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Richard WAGNER (1813-1883)
Lohengrin (1848) [217:17]
Lohengrin – Jess Thomas (tenor)
Elsa von Brabant – Elisabeth Grümmer (soprano)
Ortrud – Christa Ludwig (mezzo)
Friedrich von Telramund – Dietrich Fischer-Dieskau (baritone)
King Heinrich – Gottlob Frick (bass)
Herald – Otto Wiener (baritone)
Chor der Wiener Staatsoper
Vienna Philharmonic Orchestra/Rudolf Kempe
rec. 1962-3, Theater an der Wien, Vienna
EMI CLASSICS 4 56465 2 [3 CDs: 72:02 + 77:10 + 68:05]

Experience Classicsonline

 

 
One of the most classic Wagner sets of all time appears as part of EMI’s Home of Opera series at upper mid-price price with notes and libretto on a CD-ROM. Long recognised as a glorious reading it becomes all the more appealing in its newest incarnation.
 
The chief glory of the set is Kempe’s conducting. While he has long been considered one of the greatest Wagnerians, it is interesting that his legacy has recently been even better appreciated by his re-released Testament recordings of The Ring and Parsifal, both from Covent Garden. In this light it is all the more pleasurable to return to his stereo studio work. His concept of the piece is apparent from his visionary, rapt account of the prelude with the amazing strings of the Vienna Philharmonic. Kempe’s finest gift was as a storyteller and throughout this set there is a tangible sense of a world developing before your ears. Look no further than the prelude to Act 2 to hear this in motion, a spellbinding piece of slowly unfolding atmosphere. Its antithesis, the Act 3 prelude, explodes off the stave and makes the ensuing tragedy all the more poignant. All this would be worth little if it were not for the astonishing musicianship of the Vienna Philharmonic, caught here mid-way through the Decca Ring. They confirm themselves to be the finest Wagner orchestra of their time, fully inside the music and doing Kempe’s every bidding at just the right pace. Their distinctive sound is quite remarkable at that, particularly in the oboe section which sounds astonishingly sharp (“soured-cream-and-capers”, as Richard Osborne calls it in his booklet note): just listen to Elsa’s Act 1 entry to see what I mean. Comparing this sound with their Decca reading for Solti more than twenty years later, the VPO sounds like two entirely different orchestras: the 1986 reading may well be more conventionally beautiful, but we should always be glad that Kempe coaxed such a wonderfully distinctive sound out of them when he did.
 
Happily the set is complemented by one of the finest collections of Wagner singers ever assembled. Jess Thomas as the Swan Knight himself is ethereal and mystical in Act 1 but heroic for his exchanges with Telramund in Act 2. His grail narration is perhaps a little pale and Act 3 sounds one-dimensional at times. He is nowhere near as attention-grabbing as Peter Seiffert for Barenboim or, in his very different way, Domingo for Solti, but his commitment to the role is beyond question. Next to him Elisabeth Grümmer gives us the ideal Elsa, the purity and clean-ness of her voice giving us the very type of the damsel in distress. Her very first sigh, Mein armer Bruder, is laden with pathos and evokes our total sympathy for the character in just that one phrase. She is innocence embodied in Einsam in truben tagen though she gives way to girlish excitement at the thought of her hero’s arrival. These qualities mean that her betrayal of Lohengrin in Act 3 comes as all the more of a shock, and throughout her reading her voice is redolent with the class of a former era. Gottlob Frick was an exceptional choice for King Heinrich, radiating authority and humanity in a way that few of his successors have managed.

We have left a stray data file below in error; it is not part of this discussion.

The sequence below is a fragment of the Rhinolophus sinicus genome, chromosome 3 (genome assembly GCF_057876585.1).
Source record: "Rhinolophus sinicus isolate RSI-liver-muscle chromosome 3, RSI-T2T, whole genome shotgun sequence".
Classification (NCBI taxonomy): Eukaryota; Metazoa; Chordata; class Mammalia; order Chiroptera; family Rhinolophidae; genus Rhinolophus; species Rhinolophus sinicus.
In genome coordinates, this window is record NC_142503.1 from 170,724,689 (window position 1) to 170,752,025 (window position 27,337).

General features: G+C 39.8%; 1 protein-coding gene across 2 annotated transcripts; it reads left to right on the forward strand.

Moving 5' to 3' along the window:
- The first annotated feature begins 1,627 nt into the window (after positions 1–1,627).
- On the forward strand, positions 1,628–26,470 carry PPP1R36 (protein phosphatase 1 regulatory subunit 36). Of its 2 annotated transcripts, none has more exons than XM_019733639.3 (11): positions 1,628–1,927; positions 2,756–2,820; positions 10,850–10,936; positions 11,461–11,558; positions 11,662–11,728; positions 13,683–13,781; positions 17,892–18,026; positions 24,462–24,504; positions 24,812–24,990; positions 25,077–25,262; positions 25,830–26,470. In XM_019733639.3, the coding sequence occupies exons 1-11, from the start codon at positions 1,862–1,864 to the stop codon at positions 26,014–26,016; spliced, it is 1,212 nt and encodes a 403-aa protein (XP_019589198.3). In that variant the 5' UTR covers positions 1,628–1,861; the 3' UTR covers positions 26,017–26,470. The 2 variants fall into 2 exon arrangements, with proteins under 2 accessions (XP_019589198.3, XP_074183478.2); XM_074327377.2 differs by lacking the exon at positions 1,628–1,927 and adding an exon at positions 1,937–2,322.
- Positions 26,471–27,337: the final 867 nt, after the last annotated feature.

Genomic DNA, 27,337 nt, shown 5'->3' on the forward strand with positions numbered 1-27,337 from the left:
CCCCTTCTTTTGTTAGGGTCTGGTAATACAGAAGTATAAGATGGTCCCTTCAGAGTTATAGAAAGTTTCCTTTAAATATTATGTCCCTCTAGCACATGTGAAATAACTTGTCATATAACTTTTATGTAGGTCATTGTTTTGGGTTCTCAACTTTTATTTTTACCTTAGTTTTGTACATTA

Finer still, however, are the darker characters. Christa Ludwig delivers a hair-raising Ortrud, the finest on disc. She chews up the drama in every scene in which she appears, both musically and in her remarkably vocal acting, giving us the epitome of malice with a smile on its face. Grümmer’s Elsa never stands a chance against her! Dietrich Fischer-Dieskau gets stuck into the role of Telramund unlike anyone I have ever heard: just listen to the relish with which he describes Gottfried’s disappearance in Act 1 or his cry of horror at his wife’s blasphemy. The first scene of Act 2 is absolutely riveting, both dramatically and musically, and Kempe whips up the orchestra into a frenzy to keep the tension wound tight. By the end of it Telramund is audibly a broken man, entirely in thrall to his wife. Magnificent.
 
The sound for this first stereo recording of the opera is good, if a little hissy, and the commitment of all performers helps to make this what is probably still the finest all round choice for the opera on disc. Kempe delivers the traditional cuts in the final act, but you’d have to be a purist of the worst kind to let this rule the set out of your estimation. Barenboim’s knight is more heroic, Solti’s sound is more satisfying and Bychkov’s Ortrud may come the closest to challenging Ludwig, but overall Kempe still leads the field more than forty years later. There is no reason to hesitate.
 

Simon Thompson
 

 


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